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. Last Updated: 07/27/2016

Russia, U.S. Aim to Forge Steel Compromise

In a last-ditch effort to appease their respective industrial lobbies without sacrificing trade ties, top U.S. and Russian trade officials are meeting in London this week to hammer out an agreement on limiting exports of cheap Russian steel to the United States.

If the closed-door negotiations do not produce a compromise, Russian steel producers will likely face punitive anti-dumping tariffs that would essentially slam shut the door to the lucrative American market.

A compromise agreement would suspend the current anti-dumping case on hot-rolled steel filed by the U.S. steel industry last year, while slapping other restrictions on a broad range of Russian steel products.

Although the talks, which began Wednesday, are still under way, the American steel industry is already voicing strong dissatisfaction over what it says is U.S. government coddling of Russia.

"The U.S. is using trade policy as a substitute for foreign policy, and the brunt of it is falling on the U.S. steel industry," Mike Dixon, spokesman for the USX steel conglomerate, said by telephone from Pittsburgh.

Not to be outmatched by its American counterparts, the Russian steel industry is pressuring local politicians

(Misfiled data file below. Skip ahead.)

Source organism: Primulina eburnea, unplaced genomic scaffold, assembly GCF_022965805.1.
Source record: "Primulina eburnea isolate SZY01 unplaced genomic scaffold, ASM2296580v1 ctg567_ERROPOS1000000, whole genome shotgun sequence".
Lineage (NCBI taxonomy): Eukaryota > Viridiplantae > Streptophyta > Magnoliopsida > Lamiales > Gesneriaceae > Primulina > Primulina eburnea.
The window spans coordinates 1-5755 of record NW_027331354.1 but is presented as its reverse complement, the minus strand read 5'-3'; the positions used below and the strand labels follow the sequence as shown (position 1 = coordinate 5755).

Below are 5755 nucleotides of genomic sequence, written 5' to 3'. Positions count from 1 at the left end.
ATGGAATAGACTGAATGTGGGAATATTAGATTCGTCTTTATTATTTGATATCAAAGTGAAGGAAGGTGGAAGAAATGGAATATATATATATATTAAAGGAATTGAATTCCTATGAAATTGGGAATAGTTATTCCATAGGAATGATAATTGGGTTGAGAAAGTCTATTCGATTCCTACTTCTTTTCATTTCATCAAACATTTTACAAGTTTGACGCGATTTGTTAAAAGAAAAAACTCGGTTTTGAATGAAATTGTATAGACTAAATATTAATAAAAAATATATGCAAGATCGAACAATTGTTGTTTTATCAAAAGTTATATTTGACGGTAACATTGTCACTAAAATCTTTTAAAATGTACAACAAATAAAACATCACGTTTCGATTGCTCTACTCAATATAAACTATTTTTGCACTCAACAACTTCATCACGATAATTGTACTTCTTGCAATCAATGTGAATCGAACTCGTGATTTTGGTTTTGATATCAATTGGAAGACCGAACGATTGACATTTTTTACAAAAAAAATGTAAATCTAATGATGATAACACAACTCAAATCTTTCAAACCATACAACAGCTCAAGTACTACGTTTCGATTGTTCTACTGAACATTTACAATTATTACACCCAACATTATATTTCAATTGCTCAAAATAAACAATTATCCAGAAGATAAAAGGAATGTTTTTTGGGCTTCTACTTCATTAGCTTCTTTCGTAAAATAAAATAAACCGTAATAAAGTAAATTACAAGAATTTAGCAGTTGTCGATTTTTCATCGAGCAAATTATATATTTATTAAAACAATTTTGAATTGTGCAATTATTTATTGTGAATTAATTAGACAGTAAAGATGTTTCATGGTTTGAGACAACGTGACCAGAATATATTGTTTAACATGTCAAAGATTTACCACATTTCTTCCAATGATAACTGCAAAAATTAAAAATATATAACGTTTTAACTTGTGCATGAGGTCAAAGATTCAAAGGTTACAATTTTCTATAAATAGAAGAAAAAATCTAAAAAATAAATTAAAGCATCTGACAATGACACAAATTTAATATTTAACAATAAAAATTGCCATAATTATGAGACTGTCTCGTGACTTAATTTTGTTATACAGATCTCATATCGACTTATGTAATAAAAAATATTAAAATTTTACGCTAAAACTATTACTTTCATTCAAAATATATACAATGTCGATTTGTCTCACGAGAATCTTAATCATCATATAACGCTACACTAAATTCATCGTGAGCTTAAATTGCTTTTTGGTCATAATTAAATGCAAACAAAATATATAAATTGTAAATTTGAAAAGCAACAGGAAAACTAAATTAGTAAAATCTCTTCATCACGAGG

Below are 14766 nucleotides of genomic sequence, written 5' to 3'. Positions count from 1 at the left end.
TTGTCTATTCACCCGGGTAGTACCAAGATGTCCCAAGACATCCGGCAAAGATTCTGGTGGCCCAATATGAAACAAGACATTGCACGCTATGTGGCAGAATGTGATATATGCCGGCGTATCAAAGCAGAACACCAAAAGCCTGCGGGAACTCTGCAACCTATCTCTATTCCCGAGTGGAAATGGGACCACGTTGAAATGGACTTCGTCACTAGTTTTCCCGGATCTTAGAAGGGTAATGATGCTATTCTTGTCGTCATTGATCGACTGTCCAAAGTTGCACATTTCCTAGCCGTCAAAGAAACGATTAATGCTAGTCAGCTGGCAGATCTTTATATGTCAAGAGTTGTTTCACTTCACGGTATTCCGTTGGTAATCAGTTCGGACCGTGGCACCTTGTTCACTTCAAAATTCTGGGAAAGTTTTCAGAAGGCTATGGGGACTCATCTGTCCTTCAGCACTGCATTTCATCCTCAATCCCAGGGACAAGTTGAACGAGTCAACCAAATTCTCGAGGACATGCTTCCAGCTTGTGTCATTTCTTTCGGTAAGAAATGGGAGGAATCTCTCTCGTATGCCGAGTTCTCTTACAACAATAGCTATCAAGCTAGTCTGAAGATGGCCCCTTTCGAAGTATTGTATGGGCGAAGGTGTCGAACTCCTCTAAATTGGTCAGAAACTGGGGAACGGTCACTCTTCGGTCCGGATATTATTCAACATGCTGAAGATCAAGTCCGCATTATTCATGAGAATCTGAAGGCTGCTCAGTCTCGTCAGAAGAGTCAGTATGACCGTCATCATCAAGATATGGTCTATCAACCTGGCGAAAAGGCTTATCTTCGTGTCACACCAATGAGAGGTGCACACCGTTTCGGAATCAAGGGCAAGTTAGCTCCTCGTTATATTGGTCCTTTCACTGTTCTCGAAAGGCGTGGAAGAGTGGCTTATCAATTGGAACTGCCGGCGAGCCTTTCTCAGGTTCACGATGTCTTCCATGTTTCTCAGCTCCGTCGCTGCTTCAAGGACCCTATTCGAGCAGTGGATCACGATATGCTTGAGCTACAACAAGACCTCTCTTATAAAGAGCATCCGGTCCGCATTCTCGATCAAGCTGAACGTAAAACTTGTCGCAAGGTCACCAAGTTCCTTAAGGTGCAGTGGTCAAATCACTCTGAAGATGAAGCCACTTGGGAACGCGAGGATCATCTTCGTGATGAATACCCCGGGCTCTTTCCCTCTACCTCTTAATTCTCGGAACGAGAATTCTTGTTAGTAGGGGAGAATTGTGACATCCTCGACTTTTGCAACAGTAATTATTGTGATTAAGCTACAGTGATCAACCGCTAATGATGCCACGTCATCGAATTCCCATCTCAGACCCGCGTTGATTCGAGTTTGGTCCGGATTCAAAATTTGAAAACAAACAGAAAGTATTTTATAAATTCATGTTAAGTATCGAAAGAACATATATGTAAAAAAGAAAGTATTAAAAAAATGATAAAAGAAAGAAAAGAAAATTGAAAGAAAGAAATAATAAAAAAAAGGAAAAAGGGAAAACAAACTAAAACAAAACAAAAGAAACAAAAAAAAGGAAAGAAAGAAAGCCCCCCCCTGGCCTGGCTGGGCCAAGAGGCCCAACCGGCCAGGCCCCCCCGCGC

to take a harder stand against what it says is U.S. government bullying of Russia.

In a round-table meeting of domestic steel producers and State Duma deputies Wednesday, Serafim Kolpakov of the International Metallurgists Union said the Russian steel industry will lose up to $1 billion this year because of trade barriers erected by the United States and other countries, Prime-Tass reported.

Russian steel producers have greatly benefited from last year's ruble devaluation, which made it possible to lower ruble-denominated production costs while maintaining hard currency-earning exports.

However, analysts say the long-term health of the industry depends on the U.S. steel market remaining open.

The United States holds almost all the cards in this week's negotiations, and will probably drive the hardest bargain possible in order to mollify its own steel lobby.

"The Russians don't have any aces in the hole," said Oleg Timchenko of United Financial Group in Moscow. "The only thing they can do is refuse to finalize the agreement, in which case their hot-rolled steel would be slapped with punitive anti-dumping tariffs."

A preliminary U.S.-Russian agreement initialed in February called for

a six-month moratorium on exports

of hot-rolled steel to the United States, an annual quota that would slash

imports by 78 percent from 1998 levels, and minimum prices that would all

but close the U.S. market to Russian steel.

Analysts said the Russian side can only ask Washington to lower the minimum prices and increase quotas on lower grade steel products. Otherwise, Russia might choose anti-dumping tariffs on hot-rolled steel as the best available option.

The U.S. steel industry is opposed to any suspension agreement, no matter how harsh, preferring to use prohibitive anti-dumping tariffs as a way to ward off Russian steel imports.

"These agreements do not provide punishment for what has been done to us, but at the same time they guarantee a rather large part of the market to Russian producers," Dixon said.